Carnivore: dine here before they close for good
I could still remember that during my first time at Carnivore, an upscale casual restaurant in Cebu, I had their crowd pleaser Chop & Marrow as a post work-out meal. Since the place was packed that evening, my friend and I settled for the seats behind the counter.
I didn’t complain of course as we could see in full view all the action that took place in the restaurant’s open kitchen, manned and maintained by the owners themselves – Kurt Famador and Barbra Sia. The controlled chaos that ensued during service reminded me a lot of Top Chef’s Kitchen Wars – queued paper slips, fired orders, and for final touches – swirled sauces and the occasional tweezified microgreens.
But unlike Top Chef, you are spared the unnecessary reality TV drama and flared tempers at Carnivore. It’s just good, honest cooking here and nothing more.
It was only a few weeks back that I found myself again, with two of my colleagues this time, at Carnivore. The menu is different now and the counter seats have been removed. Opposite the kitchen is a hipsteresque wall with interesting scribbles in chalk.
One section contains photos of produce and personalities that the couple get their inspiration from. I could identify a few of the chefs – Eric Ripert, Joël Robuchon, Thomas Keller and Stephanie Izard. All of them are excellent in their respective crafts so in a way you’d have the idea that Kurt and Barbra are also serious with theirs.
The other sections of the wall point to where the restaurant source their produce. The local Kitayama Wagyu Beef (a cross between Australia Wagyu and local Brahman breeds) is from Mindanao, the seafood caught from nearby islands, and the vegetables are supplied by various local producers across the province.
Carnivore indeed knows where the quality stuffs are, including even the underrated wild cobia fish, locally known as tasik. Maybe the temptation to take shortcuts by buying cheaper items off the grocery shelves is always there, but still the owners stubbornly stuck with these small farms and local fishermen. What’s more amazing is the fact that they still kept their prices at mid-levels – neither dirt cheap or obscenely expensive.
Chop & Marrow and other surprises
Our lunch would have started with one of their new best-sellers, the Wild Board Mask Poutine, but I suggested to the group that we start with something bright and light instead. The Seared Yellowfin Tuna Salad fit this description.
For mains, I tried something different that afternoon- the wickedly tender BBQ Lamb Belly, braised, then grilled and drizzled with a homemade sauce. I would have wanted my mashed potato to be more buttery though. Otherwise, the side dish paired well with the lamb and the malty Belgian Dubble from The Cebruery.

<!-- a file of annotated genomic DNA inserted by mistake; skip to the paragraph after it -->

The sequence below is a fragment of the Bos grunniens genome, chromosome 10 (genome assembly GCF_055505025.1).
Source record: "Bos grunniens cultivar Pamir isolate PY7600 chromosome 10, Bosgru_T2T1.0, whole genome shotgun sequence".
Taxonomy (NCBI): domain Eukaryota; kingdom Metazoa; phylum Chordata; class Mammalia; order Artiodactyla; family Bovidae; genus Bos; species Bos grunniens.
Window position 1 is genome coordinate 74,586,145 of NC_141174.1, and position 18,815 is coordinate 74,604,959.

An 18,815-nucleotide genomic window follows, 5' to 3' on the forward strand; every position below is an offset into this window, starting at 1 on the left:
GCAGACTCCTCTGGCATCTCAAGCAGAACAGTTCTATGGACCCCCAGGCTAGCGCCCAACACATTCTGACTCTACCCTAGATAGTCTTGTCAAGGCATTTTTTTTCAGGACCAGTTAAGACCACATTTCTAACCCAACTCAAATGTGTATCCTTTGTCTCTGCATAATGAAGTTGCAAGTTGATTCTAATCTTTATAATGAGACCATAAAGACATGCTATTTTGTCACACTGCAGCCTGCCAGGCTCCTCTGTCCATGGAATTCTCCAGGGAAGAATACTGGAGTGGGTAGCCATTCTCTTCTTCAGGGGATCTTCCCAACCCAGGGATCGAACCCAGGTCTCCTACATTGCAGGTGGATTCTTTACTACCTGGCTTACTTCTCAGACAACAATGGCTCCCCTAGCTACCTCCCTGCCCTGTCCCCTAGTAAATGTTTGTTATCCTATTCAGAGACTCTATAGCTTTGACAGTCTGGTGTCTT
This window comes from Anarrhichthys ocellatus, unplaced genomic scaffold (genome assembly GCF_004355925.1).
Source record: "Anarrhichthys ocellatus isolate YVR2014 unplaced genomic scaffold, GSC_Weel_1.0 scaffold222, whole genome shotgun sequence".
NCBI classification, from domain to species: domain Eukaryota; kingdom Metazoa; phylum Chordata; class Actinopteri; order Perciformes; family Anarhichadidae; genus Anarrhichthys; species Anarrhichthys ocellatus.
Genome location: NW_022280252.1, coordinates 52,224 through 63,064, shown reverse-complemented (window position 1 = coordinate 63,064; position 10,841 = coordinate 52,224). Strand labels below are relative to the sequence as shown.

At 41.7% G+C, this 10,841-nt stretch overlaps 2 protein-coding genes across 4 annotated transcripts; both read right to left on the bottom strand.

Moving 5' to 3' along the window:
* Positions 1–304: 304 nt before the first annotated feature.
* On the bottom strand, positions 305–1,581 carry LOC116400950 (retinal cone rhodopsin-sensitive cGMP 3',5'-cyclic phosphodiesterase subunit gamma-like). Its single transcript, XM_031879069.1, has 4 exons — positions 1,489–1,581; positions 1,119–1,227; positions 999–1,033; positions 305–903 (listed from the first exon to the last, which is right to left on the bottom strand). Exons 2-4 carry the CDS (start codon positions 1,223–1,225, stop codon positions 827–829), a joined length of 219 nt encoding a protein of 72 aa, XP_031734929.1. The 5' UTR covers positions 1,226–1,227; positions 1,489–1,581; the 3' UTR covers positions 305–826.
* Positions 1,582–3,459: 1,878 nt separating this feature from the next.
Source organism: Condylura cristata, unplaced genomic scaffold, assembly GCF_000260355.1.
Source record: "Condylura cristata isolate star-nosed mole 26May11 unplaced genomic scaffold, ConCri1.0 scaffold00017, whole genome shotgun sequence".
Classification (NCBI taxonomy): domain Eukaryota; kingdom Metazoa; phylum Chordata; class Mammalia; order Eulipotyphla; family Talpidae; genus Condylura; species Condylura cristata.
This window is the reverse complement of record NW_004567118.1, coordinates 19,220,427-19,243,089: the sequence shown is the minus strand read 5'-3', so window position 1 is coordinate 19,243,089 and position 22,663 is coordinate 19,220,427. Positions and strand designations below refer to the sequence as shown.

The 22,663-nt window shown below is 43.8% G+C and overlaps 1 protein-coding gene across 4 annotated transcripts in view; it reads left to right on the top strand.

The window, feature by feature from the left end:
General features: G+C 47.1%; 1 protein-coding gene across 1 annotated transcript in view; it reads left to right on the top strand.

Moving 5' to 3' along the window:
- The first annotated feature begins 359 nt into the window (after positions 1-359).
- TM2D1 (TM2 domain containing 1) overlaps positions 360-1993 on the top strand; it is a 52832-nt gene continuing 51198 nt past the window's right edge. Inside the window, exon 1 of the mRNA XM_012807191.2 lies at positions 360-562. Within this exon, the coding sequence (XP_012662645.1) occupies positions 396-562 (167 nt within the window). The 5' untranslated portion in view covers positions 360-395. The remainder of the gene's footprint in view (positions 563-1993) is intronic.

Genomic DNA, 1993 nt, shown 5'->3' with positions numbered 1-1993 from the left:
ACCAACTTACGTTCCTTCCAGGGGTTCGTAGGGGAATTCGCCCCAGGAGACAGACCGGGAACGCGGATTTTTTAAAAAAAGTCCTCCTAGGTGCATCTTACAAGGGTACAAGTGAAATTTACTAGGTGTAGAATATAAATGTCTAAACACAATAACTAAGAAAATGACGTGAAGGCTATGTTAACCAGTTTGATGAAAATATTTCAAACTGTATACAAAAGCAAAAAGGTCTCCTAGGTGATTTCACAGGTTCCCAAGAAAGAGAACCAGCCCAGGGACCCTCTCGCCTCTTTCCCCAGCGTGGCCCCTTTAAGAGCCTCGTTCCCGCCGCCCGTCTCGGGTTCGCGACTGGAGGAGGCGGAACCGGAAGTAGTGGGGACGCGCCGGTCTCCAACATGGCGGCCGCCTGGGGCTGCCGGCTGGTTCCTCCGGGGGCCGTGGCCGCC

One of the gents chose the Chop & Marrow, a thick slab of grilled pork chop resting on a wedge of bone, the glorious marrow of which is ready to be scooped and be used as you may deem fit.
The other one ordered the Surf & Turf, a dish that married a sous-vide Kitayama beef hump and a properly cooked half wild jumbo prawn – a combo that will only make sense after a a few bites.
The only miss perhaps was the Uni Ice Cream. I expected to have the taste of the ocean on my first spoonful, but somehow the sea urchin was almost lost in the dessert. Barbra would later explain to me that they decided to tone down the brine after some of their guests complained of its rather intense flavors.
“But it’s supposed to taste that way,” I remarked. She could only smile in agreement.
It’s a great restaurant, but what went wrong?
So why is it that Carnivore, a small restaurant with great ambitions, will be unfortunately closing its doors soon? Is it because of their relatively hidden location in Cebu or that the city is not yet ready for this kind of cuisine? How will a restaurant then with no lechon belly or unlimited rice or baked scallops in the menu, thrive in this part of the Philippines? I don’t have easy answers to these questions I’m afraid.
More than a year has already passed since my first visit at Carnivore. I could only wish I took more brunches here or capped off one of my long weeks last year with an ice cold bottle of craft beer.
But I didn’t do any of these. Instead, I treated this small culinary gem as just another folder of photos in my hard drive, a stale backlog for a future restaurant review.
The bitter takeaway for me here is this, that while my foodie friends and I would like to try the new kid on the block, maybe we’ll also seek to remember our old haunts along the way.
Because at the end of the day, your favorite restaurants are not unlike your family. They will always thank you for your mouth-watering, viral Instagram #flatlay posts. But they’d certainly appreciate it more if you leave a tip, spread the word around and most especially pay them another visit.
closed last December 2016
The Gallery, Juan Luna ave, Cebu City
Monday-Thursday | 11:30 AM-9:30 PM
Friday | 11:30 AM-10 PM
Saturday | 6 PM- 10 PM reservations and inquiries: +63 32 231 1440